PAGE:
As the district court found, Hanzada entered a contract in Missouri to establish a business relationship with National Beef, a Missouri corporation. The contract envisioned future transactions between Hanzada, Aly, and National Beef. Hanzada's representative, Shaheen, returned to Missouri at least twice to meet about the Missouri-made contract. Hanzada's “physical entry into the State—either by the defendant in person or through an agent, goods, mail, or some other means—is certainly a relevant contact.” Walden v. Fiore, 134 S. Ct. 1115, 1122 (2014). The contact was substantial—forming a contract to establish a business with a Missouri corporation. See Downing, 764 F.3d at 912 (finding contacts with the forum were “frequent and substantial” where an attorney made trips “attempting to settle [his] state court cases and to secure personal compensation”), citing Chromalloy Am. Corp. v. Elyria Foundry Co., 955 S.W.2d 1, 4-5 (Mo. banc 1997) (holding two trips to Missouri are “sufficient minimum contacts” for personal jurisdiction where the purpose of the trips was to initiate and further the purchase of a foundry from a Missouri corporation). The district court did not err in finding the first two factors weigh in favor of jurisdiction.

The third factor considers the relationship between Hanzada's Missouri contacts and this lawsuit—whether “the defendant purposely directs its activities at the forum state and the litigation results from injuries relating to the defendant's activities in the forum state.” Id. at 913 (alterations omitted). Hanzada entered a contract in Missouri to conduct business with a Missouri corporation. It later discussed terms of the contract (the amount of beef sold) in Missouri. As the district court found, “[t]he Complaint's sole cause of action is for breach of contract,” which “is predicated exclusively on Hanzada's breach of its oral contract with Aly, which gave rise to several Missouri contacts.” Although Hanzada argues it did not breach the contract in Missouri, “proximate causation between the contacts and the cause of action is not required.” Id. The district court properly found this factor weighs in favor of jurisdiction.

The fourth factor considers Missouri's interest in providing a forum for its residents. The district court found, without authority, that “Missouri favors protecting contractual expectations arising within its borders.” Because neither party is a Missouri resident, this factor does not favor jurisdiction.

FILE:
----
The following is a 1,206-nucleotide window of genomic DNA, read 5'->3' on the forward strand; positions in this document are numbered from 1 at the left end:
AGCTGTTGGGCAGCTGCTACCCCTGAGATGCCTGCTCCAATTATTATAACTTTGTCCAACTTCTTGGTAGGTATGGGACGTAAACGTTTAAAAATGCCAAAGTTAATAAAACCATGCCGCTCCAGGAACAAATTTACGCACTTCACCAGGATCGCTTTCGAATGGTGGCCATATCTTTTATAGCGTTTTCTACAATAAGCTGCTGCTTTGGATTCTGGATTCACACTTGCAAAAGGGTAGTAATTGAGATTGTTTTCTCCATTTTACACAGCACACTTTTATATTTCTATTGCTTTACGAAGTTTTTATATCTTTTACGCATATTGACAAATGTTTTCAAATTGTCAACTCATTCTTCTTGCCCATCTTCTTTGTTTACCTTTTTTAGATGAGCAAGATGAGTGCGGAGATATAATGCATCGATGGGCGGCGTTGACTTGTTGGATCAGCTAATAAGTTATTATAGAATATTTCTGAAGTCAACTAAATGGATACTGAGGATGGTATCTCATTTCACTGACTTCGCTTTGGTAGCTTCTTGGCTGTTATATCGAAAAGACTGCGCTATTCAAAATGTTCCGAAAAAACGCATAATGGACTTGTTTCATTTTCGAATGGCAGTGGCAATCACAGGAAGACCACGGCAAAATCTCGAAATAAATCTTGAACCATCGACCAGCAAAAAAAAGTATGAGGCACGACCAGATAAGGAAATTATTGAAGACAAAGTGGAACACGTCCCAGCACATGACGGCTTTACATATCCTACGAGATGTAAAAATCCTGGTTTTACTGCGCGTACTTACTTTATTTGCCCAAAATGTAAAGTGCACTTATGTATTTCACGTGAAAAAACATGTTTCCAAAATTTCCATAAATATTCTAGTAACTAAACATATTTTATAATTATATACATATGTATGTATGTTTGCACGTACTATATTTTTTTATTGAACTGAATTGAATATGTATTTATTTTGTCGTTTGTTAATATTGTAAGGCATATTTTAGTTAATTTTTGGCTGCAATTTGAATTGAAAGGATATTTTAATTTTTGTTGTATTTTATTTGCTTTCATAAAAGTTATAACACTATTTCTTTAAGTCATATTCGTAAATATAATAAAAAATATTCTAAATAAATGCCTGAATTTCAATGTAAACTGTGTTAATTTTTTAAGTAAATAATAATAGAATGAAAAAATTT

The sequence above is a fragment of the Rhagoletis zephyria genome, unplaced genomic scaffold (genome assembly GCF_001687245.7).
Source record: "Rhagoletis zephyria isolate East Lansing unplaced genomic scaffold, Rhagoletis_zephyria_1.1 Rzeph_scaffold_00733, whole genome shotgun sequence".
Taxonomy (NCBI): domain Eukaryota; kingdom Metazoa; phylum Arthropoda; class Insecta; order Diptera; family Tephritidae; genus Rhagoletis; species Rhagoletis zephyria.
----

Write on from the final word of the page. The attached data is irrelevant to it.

The fifth factor considers the convenience to Aly and Hanzada of litigating in Missouri. Missouri is not a convenient forum for either party, one of whom resides in Ohio and the other in Egypt. As the district court found:

As an Egyptian business association with only Egyptian principals, Hanzada stands to incur great cost and inconvenience in conducting transnational discovery and possibly having to fly witnesses and executives from Egypt to defend a lawsuit in Missouri. This factor opposes a finding of personal jurisdiction.

Three of the five factors—including all three of “significant weight”—favor jurisdiction. The district court properly exercised personal jurisdiction over Hanzada.


Hanzada asserts the district court should have granted its motions for summary judgment and judgment as a matter of law based on the Missouri statute of frauds. This court reviews the applicability of the statute of frauds de novo. Melford Olsen Honey, Inc. v. Adee, 452 F.3d 956, 961 (8th Cir. 2006).

Under Missouri law, “[n]o action shall be brought ․ upon any agreement that is not to be performed within one year from the making thereof, unless the agreement upon which the action shall be brought, or some memorandum or note thereof, shall be in writing ․” Mo. Rev. Stat. § 432.010. Where a plaintiff has fully performed under the contract, the statute of frauds is no defense:

[T]he great weight of authority supports the rule that the statute of frauds has no application where there has been a full and complete performance of the contract by one of the contracting parties, and the party so performing may sue on the contract in a court of law.

Koman v. Morrissey, 517 S.W.2d 929, 935-36 (Mo. 1974), quoting 37 C.J.S. Frauds, Statute of § 251, p. 762. Finding Hanzada breached a contract with Aly, the jury found Aly fully performed under the contract. Because he fully performed, the statute of frauds does not apply

Even if Aly had not fully performed, the statute of frauds does not apply. As the district court found, the “key question” is “whether the contract could be performed within one year.” See Crabb v. Mid-Am. Dairymen, Inc., 735 S.W.2d 714, 716 (Mo. banc 1987) (“Our cases hold, consistently, that a contract is not unenforceable under the statute of frauds if it could possibly be performed in compliance with its terms within one year, even though the actual performance is expected to continue over a much longer period.”). Hanzada argues the contract—requiring it to pay Aly $10 per metric ton received from National Beef—could never have been performed within one year because of the “involved process” of establishing a relationship and exporting beef to Egypt. Although many steps were required before National Beef began selling beef to Hanzada, there is no evidence it was impossible to perform the agreement fully within one year. See Vess Beverages, Inc. v. Paddington Corp., 886 F.2d 208, 212-13 (8th Cir. 1989) (interpreting Missouri law as holding that where an oral contract is for an indefinite period of time, it does not violate the statute of frauds).

The district court properly found the statute of frauds inapplicable.

The judgment is affirmed.


2.   The Honorable Greg Kays, Chief Judge, United States District Court for the Western District of Missouri.

BENTON, Circuit Judge.